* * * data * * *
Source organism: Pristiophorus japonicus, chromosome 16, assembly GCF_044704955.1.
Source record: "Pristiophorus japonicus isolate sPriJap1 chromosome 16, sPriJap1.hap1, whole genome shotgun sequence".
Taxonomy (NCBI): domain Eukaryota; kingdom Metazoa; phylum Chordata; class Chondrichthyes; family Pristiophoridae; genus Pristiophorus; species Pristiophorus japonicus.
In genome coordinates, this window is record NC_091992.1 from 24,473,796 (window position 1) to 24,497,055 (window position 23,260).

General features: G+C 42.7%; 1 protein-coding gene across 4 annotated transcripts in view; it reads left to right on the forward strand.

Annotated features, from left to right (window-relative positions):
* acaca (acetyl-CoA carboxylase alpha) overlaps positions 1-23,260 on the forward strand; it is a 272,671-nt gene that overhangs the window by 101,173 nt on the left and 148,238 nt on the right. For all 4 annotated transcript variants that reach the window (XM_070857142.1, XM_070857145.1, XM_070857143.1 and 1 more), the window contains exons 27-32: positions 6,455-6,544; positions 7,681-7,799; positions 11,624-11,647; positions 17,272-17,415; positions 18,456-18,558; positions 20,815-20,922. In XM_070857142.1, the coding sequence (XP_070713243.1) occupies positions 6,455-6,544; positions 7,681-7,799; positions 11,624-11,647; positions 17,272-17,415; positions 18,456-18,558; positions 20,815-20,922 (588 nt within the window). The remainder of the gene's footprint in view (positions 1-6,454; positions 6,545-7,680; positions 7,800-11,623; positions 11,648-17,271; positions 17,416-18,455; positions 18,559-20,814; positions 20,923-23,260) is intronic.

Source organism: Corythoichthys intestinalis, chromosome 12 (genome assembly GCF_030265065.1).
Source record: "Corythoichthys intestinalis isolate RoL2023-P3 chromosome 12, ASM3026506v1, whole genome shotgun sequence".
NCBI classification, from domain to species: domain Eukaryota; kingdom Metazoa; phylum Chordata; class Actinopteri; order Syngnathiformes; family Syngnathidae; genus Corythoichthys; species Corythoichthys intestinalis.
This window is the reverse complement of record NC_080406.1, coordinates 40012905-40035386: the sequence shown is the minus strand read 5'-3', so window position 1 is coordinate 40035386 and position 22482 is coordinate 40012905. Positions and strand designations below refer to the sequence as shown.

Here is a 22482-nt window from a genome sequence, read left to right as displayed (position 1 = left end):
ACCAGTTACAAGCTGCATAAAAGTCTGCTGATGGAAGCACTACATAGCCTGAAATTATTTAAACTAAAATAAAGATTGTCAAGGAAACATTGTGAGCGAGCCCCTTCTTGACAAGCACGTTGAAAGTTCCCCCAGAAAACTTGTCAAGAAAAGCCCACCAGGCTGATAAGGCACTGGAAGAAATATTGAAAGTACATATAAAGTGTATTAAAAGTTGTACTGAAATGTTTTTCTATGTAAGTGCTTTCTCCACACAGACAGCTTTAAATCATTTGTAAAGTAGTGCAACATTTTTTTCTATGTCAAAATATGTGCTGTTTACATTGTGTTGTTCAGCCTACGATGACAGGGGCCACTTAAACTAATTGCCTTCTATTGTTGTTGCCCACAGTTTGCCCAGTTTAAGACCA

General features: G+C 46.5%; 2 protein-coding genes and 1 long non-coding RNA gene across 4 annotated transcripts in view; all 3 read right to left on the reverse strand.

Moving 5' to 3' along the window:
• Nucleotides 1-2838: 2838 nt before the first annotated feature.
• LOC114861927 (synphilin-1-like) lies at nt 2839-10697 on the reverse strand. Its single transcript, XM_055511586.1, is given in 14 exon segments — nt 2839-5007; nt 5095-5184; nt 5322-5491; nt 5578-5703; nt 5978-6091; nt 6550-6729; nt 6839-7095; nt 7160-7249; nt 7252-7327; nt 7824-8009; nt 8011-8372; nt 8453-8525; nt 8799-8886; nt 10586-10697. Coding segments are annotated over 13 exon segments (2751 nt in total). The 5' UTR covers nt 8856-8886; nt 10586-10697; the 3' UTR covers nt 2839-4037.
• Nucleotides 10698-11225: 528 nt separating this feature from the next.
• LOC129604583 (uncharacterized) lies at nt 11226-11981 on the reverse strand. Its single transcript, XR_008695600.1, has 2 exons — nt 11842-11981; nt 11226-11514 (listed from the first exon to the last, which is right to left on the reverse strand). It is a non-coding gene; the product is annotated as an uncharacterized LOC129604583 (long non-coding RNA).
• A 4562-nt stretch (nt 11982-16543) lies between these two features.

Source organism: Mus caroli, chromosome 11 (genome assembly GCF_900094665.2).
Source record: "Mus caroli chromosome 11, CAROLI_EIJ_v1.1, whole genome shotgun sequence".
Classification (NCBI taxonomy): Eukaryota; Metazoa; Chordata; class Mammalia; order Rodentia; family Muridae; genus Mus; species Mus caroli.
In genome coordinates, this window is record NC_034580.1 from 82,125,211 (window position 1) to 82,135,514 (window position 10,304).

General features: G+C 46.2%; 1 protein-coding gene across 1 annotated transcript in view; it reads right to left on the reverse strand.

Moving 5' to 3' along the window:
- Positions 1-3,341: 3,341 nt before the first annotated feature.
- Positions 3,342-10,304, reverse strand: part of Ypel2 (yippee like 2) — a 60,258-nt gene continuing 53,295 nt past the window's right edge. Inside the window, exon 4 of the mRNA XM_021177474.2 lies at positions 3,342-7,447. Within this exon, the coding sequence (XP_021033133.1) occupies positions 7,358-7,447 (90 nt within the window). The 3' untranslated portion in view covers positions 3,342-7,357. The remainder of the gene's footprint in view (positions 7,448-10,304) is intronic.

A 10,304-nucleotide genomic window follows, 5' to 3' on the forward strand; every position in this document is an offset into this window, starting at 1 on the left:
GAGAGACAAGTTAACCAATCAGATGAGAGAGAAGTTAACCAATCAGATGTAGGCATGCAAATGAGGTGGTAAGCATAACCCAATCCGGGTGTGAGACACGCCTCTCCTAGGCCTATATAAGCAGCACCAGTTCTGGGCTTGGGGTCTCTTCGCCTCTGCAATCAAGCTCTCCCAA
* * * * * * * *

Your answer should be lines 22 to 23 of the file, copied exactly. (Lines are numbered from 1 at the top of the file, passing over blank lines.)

Source record: "Mus caroli chromosome 11, CAROLI_EIJ_v1.1, whole genome shotgun sequence".
Classification (NCBI taxonomy): Eukaryota; Metazoa; Chordata; class Mammalia; order Rodentia; family Muridae; genus Mus; species Mus caroli.